note the priorities identified in existing guidance published by the CBI in recent years, many of which are closely aligned to DORA
cross industry guidance in respect of information technology and cybersecurity risks
cross industry guidance on operational resilience
cross industry guidance on outsourcing
Data Quality. CBI expect RFSPs to:
submit accurate data on a timely basis in line with their obligations
have appropriate oversight of data reporting from Board level down (including where data reporting is outsourced)
ensure escalation channels are in place to promptly address data reporting issues
engage with the CBI as soon as possible after any data issues are identified. Failure to do so may warrant supervisory intervention up to and including enforcement action
Digital Innovation. CBI expect RFSPs and Issuers of financial instruments to:
note the requirements of the upcoming MiCA Regulation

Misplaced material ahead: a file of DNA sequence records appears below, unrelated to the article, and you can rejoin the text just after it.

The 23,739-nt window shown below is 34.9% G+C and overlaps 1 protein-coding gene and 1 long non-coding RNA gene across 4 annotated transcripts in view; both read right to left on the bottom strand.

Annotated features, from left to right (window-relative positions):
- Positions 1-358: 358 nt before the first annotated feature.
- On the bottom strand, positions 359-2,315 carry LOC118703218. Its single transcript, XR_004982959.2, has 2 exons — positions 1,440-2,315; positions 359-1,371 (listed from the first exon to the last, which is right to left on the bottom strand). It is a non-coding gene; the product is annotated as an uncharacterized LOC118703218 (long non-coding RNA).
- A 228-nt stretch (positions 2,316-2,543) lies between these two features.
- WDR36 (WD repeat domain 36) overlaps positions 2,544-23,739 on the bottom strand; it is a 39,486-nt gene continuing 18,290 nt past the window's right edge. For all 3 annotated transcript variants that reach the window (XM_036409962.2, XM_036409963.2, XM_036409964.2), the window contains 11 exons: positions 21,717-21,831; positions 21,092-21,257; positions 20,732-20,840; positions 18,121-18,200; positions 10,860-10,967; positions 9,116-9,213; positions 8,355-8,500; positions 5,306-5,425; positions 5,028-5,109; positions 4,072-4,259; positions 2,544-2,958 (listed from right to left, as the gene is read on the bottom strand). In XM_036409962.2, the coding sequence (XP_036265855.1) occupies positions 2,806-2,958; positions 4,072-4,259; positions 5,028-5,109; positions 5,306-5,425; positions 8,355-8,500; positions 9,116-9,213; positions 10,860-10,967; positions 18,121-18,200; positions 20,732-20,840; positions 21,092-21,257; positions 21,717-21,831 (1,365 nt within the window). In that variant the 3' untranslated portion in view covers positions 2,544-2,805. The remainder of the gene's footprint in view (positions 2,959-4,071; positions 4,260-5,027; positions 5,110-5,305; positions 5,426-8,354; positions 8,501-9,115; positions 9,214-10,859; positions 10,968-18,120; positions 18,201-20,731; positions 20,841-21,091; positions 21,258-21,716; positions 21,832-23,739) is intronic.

be aware that the CBI presently considers exposure to crypto assets to be unsuitable for retail investors in line with the joint position of the ESAs
ensure that risk frameworks support the identification, mitigation and management of risks arising from the implementation of new technologies
CBI clarifications of UCITS PRIIPS KID filing requirements
CBI updated its guidance on PRIIPs Key Investor Document (PRIIPs KID) filing requirements for UCITS. The update clarifies requirements and process for UCITS seeking authorisation from 1 January 2023 and for UCITS authorised prior to January 2023.
The CBI published the 38th edition of its UCITS Q&A with amendments to three Q&As (ID 1107, 1108, 1109) concerning PRIIPs filing requirements and two new Q&As (ID 1110 and 1111).
new Q&A 1110 confirms that an authorised UCITS that markets separate share classes to only professional investors may submit a UCITS KIID to the CBI for those share classes